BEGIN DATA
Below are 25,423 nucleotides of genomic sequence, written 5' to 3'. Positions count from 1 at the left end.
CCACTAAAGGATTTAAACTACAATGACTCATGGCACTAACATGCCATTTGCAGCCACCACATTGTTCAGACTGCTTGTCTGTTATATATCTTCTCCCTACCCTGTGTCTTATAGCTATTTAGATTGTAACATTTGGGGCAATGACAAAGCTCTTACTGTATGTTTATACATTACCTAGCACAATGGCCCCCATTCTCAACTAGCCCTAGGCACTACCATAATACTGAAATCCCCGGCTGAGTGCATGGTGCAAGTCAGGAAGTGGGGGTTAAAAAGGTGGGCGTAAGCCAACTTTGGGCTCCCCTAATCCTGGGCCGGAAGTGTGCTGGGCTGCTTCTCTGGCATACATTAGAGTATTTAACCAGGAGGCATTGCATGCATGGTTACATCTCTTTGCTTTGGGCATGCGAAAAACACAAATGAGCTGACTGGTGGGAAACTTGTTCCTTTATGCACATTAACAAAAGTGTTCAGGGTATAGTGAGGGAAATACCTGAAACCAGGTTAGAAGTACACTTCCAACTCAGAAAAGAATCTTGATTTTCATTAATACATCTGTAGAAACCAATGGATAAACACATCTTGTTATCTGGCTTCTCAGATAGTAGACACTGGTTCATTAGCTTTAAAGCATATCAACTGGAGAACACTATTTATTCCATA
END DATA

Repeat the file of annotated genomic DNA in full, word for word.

Below are 25,423 nucleotides of genomic sequence, written 5' to 3'. Positions count from 1 at the left end.
CCACTAAAGGATTTAAACTACAATGACTCATGGCACTAACATGCCATTTGCAGCCACCACATTGTTCAGACTGCTTGTCTGTTATATATCTTCTCCCTACCCTGTGTCTTATAGCTATTTAGATTGTAACATTTGGGGCAATGACAAAGCTCTTACTGTATGTTTATACATTACCTAGCACAATGGCCCCCATTCTCAACTAGCCCTAGGCACTACCATAATACTGAAATCCCCGGCTGAGTGCATGGTGCAAGTCAGGAAGTGGGGGTTAAAAAGGTGGGCGTAAGCCAACTTTGGGCTCCCCTAATCCTGGGCCGGAAGTGTGCTGGGCTGCTTCTCTGGCATACATTAGAGTATTTAACCAGGAGGCATTGCATGCATGGTTACATCTCTTTGCTTTGGGCATGCGAAAAACACAAATGAGCTGACTGGTGGGAAACTTGTTCCTTTATGCACATTAACAAAAGTGTTCAGGGTATAGTGAGGGAAATACCTGAAACCAGGTTAGAAGTACACTTCCAACTCAGAAAAGAATCTTGATTTTCATTAATACATCTGTAGAAACCAATGGATAAACACATCTTGTTATCTGGCTTCTCAGATAGTAGACACTGGTTCATTAGCTTTAAAGCATATCAACTGGAGAACACTATTTATTCCATA